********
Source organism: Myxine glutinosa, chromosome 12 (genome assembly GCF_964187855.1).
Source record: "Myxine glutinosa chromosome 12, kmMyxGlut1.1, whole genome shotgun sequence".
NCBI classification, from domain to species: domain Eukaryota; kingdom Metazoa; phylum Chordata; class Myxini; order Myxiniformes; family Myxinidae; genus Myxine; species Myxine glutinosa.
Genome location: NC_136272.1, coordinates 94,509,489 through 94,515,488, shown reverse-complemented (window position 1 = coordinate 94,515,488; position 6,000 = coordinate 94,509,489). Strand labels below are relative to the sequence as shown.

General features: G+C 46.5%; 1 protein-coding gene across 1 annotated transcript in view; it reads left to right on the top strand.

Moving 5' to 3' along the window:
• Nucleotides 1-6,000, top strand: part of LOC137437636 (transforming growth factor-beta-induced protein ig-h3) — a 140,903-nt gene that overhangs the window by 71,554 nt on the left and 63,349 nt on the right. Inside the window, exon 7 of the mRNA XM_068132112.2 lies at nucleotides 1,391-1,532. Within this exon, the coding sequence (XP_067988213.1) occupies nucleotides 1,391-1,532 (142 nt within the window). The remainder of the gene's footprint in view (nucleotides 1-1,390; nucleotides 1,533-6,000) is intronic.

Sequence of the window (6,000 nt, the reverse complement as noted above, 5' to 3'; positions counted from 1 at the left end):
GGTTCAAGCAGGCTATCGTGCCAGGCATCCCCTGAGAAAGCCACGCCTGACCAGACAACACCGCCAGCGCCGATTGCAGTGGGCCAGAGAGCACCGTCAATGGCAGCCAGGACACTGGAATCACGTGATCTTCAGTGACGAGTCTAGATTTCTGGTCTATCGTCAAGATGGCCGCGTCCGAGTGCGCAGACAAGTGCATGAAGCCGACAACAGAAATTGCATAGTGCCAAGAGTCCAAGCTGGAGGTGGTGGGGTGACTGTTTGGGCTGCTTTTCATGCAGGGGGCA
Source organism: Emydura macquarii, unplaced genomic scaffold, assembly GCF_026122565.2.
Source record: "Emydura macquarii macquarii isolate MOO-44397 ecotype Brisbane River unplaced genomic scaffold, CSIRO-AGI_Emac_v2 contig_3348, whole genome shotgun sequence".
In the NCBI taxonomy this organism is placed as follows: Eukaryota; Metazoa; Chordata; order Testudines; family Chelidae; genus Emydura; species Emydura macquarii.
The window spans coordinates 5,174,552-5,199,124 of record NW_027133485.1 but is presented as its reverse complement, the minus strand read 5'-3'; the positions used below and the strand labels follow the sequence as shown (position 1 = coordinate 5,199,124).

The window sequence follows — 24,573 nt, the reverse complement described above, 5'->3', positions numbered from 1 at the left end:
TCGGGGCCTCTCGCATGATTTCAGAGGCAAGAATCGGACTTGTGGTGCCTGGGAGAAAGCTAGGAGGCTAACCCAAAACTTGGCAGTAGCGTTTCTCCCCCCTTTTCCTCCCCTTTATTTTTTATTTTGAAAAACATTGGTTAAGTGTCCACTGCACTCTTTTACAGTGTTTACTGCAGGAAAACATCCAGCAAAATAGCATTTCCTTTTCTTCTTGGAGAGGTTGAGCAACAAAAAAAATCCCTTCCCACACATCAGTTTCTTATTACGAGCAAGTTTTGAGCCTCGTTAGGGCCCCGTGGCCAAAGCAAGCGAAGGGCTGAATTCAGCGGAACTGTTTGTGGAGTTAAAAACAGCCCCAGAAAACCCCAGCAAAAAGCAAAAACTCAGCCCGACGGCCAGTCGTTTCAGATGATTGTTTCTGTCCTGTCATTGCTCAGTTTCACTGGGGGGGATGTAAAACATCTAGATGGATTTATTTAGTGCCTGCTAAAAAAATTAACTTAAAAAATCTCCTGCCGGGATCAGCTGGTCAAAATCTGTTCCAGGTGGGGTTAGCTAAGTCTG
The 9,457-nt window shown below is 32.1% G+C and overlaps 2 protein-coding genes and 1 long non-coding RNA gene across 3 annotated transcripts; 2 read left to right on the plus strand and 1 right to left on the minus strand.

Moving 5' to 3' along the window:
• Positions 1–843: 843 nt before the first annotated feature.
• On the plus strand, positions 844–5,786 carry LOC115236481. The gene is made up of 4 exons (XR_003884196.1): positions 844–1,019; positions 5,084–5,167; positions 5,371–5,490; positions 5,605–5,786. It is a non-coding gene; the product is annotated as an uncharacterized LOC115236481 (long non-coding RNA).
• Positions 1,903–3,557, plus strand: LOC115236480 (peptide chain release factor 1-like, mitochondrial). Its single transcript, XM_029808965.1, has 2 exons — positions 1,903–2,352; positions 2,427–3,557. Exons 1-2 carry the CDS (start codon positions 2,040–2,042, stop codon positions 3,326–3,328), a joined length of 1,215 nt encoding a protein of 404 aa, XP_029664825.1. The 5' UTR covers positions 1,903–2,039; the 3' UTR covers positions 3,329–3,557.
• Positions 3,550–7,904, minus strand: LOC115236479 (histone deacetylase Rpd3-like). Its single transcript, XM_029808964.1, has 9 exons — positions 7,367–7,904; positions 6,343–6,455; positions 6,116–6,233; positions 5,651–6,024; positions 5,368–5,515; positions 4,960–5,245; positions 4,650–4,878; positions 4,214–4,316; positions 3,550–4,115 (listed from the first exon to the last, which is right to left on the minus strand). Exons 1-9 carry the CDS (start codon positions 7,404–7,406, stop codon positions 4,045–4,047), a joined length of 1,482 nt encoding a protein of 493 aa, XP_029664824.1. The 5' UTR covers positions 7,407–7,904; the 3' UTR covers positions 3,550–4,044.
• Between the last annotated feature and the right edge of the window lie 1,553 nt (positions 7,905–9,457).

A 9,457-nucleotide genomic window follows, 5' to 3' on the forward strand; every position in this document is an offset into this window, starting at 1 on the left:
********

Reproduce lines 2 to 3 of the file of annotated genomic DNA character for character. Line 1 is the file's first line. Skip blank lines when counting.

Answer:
Source record: "Myxine glutinosa chromosome 12, kmMyxGlut1.1, whole genome shotgun sequence".
NCBI classification, from domain to species: domain Eukaryota; kingdom Metazoa; phylum Chordata; class Myxini; order Myxiniformes; family Myxinidae; genus Myxine; species Myxine glutinosa.